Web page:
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Former chief hailed as ‘irreplaceable pillar of institutional memory at APSN’

SINGAPORE — A witty gentleman who spoke the Queen’s English, who championed services and support for those with intellectual disabilities for 40 years without expecting any reward and who had an “elephant’s memory”.

Former chief hailed as ‘irreplaceable pillar of institutional memory at APSN’

Dr Chen was APSN president from 1995 to 1997 and from 2009 to 2012. Photo: APSN

SINGAPORE — A witty gentleman who spoke the Queen’s English, who championed services and support for those with intellectual disabilities for 40 years without expecting any reward and who had an “elephant’s memory”.

Those were among the ways Association for Persons with Special Needs (APSN) emeritus president and pioneer founding member, Dr Francis Chen Chia Kuang, was remembered last evening at his wake at St Joseph’s church. Two members of APSN’s human resources committee also said he was a careful steward of public donations and had made it a point to personally know all the volunteers in working committees that reported to the board.

Dr Chen, who would have turned 77 yesterday, died on Thursday. He was APSN president from 1995 to 1997 and from 2009 to 2012. The APSN, which provides special education to those with mild intellectual disability, paid tribute to him over the weekend.

It said Dr Chen was “there from the beginning” from 1976 — when APSN was known as the Association for Educationally Subnormal Children — raising funds and establishing the association’s curricula and frameworks.

When approached at his wake, Ms Seet Chor Hoon recounted that a group of staff, including Dr Chen, attended the Asian Federation on Intellectual Disabilities conference in Sri Lanka last year. Dr Chen was “no-nonsense” and ensured that money for the trip was used well. The group also visited sheltered workshops for those with intellectual disabilities while in Colombo, said Ms Seet, who knew Dr Chen for six years.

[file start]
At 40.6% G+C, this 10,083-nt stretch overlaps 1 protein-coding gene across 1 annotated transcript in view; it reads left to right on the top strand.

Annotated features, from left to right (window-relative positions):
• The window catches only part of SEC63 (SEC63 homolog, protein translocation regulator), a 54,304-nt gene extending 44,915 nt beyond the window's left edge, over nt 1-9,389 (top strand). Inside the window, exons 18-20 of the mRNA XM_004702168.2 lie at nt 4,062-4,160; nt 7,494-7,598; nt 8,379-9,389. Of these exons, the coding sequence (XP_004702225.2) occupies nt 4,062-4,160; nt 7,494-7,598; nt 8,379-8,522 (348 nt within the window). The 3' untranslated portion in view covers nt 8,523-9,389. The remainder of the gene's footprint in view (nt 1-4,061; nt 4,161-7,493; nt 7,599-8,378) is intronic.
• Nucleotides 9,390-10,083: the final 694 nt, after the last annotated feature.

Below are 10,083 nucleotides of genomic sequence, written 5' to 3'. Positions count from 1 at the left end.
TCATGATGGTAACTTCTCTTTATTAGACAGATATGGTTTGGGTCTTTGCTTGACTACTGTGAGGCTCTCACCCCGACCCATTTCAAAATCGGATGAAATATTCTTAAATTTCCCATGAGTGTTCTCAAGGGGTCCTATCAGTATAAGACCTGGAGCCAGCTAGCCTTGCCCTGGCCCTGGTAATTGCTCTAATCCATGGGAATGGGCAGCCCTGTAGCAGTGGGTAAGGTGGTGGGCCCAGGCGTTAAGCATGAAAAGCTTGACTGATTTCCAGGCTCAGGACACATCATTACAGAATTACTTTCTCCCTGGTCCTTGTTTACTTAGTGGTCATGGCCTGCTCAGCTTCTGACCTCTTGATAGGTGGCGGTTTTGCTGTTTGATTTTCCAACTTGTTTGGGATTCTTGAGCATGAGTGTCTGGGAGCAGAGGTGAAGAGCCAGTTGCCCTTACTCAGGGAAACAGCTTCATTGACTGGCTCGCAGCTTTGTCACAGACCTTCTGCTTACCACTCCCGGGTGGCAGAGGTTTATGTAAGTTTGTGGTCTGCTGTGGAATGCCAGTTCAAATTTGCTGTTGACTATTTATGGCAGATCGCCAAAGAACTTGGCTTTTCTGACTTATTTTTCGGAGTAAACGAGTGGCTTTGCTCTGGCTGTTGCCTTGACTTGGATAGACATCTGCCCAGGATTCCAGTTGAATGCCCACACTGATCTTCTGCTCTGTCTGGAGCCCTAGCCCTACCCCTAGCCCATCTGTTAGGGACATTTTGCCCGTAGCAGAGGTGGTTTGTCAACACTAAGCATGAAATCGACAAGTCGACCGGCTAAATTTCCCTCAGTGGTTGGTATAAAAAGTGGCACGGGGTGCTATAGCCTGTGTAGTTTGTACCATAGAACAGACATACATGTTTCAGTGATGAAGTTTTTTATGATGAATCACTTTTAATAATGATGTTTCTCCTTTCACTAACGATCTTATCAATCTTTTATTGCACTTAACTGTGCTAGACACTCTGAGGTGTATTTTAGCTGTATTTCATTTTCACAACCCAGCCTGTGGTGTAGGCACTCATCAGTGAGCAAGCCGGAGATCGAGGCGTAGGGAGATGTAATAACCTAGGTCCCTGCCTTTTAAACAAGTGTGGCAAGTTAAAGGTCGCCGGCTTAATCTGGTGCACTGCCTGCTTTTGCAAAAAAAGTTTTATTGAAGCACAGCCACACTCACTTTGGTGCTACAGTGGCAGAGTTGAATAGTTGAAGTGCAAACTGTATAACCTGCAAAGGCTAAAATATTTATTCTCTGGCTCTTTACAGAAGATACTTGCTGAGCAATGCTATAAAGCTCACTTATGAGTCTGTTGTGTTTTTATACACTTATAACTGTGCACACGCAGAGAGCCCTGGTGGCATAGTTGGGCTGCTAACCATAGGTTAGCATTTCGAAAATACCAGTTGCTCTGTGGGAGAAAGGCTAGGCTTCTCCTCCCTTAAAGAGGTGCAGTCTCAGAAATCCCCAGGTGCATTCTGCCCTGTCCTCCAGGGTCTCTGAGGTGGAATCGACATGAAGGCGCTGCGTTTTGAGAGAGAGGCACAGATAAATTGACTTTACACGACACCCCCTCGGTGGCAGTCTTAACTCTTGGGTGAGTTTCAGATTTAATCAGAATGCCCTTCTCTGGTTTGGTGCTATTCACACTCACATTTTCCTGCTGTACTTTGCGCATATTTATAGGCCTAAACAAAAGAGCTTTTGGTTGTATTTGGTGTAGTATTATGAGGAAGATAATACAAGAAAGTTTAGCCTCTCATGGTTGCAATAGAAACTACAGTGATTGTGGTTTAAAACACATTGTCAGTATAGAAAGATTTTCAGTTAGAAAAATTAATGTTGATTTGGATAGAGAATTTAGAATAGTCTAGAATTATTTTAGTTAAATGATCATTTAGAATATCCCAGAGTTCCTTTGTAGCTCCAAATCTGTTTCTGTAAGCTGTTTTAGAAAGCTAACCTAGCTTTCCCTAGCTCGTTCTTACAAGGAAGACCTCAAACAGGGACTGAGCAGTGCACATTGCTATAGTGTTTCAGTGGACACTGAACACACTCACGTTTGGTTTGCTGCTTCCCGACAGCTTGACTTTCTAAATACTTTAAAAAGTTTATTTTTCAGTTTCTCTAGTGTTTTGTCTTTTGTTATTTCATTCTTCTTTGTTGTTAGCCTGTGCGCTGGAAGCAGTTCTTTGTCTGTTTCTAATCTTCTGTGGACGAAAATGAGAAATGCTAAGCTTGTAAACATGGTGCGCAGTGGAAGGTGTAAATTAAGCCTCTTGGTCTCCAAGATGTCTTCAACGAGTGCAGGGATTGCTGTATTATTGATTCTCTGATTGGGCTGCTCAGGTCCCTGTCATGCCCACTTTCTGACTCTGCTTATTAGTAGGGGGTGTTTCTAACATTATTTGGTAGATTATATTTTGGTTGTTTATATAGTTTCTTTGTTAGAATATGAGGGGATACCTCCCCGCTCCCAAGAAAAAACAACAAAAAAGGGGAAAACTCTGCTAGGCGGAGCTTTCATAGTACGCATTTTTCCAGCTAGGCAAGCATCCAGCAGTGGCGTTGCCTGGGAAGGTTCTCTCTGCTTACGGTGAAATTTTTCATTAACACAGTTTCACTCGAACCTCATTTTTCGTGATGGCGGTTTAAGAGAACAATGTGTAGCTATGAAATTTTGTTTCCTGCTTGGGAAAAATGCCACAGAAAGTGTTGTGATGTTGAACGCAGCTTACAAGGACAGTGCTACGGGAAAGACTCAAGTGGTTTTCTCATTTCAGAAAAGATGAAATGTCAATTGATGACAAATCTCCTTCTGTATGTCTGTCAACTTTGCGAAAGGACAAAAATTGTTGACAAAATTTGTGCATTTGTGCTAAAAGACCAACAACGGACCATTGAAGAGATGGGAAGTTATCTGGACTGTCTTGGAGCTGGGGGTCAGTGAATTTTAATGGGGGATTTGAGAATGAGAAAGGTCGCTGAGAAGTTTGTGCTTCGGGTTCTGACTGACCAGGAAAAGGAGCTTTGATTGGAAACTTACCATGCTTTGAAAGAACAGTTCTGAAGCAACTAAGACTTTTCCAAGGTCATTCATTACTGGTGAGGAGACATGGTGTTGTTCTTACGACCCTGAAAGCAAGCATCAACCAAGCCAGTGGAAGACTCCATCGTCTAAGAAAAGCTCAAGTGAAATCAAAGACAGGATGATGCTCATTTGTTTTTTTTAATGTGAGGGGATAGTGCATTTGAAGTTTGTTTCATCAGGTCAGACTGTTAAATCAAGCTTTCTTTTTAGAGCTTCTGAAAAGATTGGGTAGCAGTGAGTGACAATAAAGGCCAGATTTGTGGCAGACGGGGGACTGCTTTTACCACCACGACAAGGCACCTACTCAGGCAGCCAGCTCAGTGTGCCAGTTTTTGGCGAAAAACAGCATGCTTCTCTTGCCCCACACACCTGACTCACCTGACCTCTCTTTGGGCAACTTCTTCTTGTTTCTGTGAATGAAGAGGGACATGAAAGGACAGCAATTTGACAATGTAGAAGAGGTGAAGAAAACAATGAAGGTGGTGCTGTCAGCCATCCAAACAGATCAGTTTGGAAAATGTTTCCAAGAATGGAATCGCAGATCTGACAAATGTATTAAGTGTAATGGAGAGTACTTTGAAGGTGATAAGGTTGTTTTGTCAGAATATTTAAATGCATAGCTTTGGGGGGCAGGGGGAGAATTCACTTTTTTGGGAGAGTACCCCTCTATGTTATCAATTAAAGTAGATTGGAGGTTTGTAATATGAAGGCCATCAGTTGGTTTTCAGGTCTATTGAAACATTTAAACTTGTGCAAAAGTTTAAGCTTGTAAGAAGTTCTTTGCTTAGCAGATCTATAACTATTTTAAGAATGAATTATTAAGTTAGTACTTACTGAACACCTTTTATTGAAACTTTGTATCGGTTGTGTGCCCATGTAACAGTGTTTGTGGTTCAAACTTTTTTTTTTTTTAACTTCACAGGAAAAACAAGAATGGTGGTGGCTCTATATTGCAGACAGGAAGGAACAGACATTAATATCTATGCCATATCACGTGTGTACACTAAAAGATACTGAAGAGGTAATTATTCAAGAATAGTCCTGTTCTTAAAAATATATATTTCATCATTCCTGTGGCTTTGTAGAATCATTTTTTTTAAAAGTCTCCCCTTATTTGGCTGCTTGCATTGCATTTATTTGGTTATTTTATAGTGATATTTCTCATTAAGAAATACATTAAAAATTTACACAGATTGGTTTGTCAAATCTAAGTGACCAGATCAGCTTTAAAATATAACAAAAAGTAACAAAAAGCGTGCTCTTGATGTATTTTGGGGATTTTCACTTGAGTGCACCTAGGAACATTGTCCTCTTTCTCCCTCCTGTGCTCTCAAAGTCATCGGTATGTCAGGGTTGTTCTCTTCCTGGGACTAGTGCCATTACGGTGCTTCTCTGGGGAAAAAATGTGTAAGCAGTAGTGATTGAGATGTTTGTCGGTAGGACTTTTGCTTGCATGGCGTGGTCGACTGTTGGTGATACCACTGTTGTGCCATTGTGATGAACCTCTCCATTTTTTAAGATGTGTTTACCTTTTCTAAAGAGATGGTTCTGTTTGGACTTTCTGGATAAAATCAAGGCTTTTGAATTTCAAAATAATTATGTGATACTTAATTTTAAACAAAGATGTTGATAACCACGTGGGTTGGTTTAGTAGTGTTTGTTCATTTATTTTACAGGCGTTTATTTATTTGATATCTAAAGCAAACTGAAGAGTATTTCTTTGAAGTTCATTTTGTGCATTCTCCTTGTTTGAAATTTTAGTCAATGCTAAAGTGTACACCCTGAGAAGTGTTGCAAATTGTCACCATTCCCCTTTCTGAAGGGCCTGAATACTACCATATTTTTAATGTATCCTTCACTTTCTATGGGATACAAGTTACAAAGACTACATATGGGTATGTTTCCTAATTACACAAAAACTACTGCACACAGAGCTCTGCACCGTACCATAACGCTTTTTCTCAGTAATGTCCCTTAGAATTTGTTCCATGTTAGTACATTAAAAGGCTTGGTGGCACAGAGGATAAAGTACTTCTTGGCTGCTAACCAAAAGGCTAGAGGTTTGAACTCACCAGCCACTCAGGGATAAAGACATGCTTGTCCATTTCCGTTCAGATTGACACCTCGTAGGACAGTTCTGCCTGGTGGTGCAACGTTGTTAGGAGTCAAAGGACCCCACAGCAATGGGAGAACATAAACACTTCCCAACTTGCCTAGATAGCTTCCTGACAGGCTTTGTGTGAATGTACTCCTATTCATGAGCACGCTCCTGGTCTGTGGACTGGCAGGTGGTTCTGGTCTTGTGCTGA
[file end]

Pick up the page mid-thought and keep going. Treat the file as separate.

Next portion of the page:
He remembered the names and backgrounds of everyone who volunteered on APSN’s committees, said Ms Molly Ang, who knew Dr Chen for two to three years.

“He’d always make me feel very welcome and very valued. Every time he saw me, he remembered my name and he’d always say, you look very pretty today, you look very nice today,” she said. “He didn’t take things or people for granted.”

At the APSN dinner and dance a few weeks ago, he displayed his impressive memory during a quiz, knowing the answer to every question posed on APSN’s history, recalled Ms Ang and Ms Seet.

Others who hailed Dr Chen via APSN’s media tribute statement had equally high regard for the man, who also taught neurophysiology at the National University of Singapore.

“With 40 years of dedication, Dr Chen has been the irreplaceable pillar of institutional memory at APSN,” said APSN president Victor Tay, who described him as the architect of the “modern approach to mildly intellectual and special needs education”.

National Council of Social Service deputy chief executive officer Tina Hung said: “In the two decades I had the privilege of working with him, I have known him to be a soft-spoken but avid champion for persons with intellectual disability.”

APSN runs four special education schools, a student care centre and a Centre for Adults, from only one school in 1976. Ms Seet credited Dr Chen with APSN’s expansion of services to the post-secondary phase of life. While its schools are funded by the Education Ministry, APSN raises its own funds for its Centre for Adults, established in 1997 to provide continued vocational training and preparation for open employment from age 17 to adulthood.

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